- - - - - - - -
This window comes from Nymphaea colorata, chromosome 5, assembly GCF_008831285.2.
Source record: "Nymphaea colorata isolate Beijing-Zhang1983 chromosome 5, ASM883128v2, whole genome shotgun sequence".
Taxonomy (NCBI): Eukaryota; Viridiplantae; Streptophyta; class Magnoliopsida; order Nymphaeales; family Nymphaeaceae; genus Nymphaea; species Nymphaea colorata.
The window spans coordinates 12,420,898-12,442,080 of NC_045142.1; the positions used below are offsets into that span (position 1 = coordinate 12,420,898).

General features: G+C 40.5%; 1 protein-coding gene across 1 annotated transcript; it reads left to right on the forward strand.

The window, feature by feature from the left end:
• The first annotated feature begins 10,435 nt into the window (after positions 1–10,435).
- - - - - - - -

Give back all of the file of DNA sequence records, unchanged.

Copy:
This window comes from Nymphaea colorata, chromosome 5, assembly GCF_008831285.2.
Source record: "Nymphaea colorata isolate Beijing-Zhang1983 chromosome 5, ASM883128v2, whole genome shotgun sequence".
Taxonomy (NCBI): Eukaryota; Viridiplantae; Streptophyta; class Magnoliopsida; order Nymphaeales; family Nymphaeaceae; genus Nymphaea; species Nymphaea colorata.
The window spans coordinates 12,420,898-12,442,080 of NC_045142.1; the positions used below are offsets into that span (position 1 = coordinate 12,420,898).

General features: G+C 40.5%; 1 protein-coding gene across 1 annotated transcript; it reads left to right on the forward strand.

The window, feature by feature from the left end:
• The first annotated feature begins 10,435 nt into the window (after positions 1–10,435).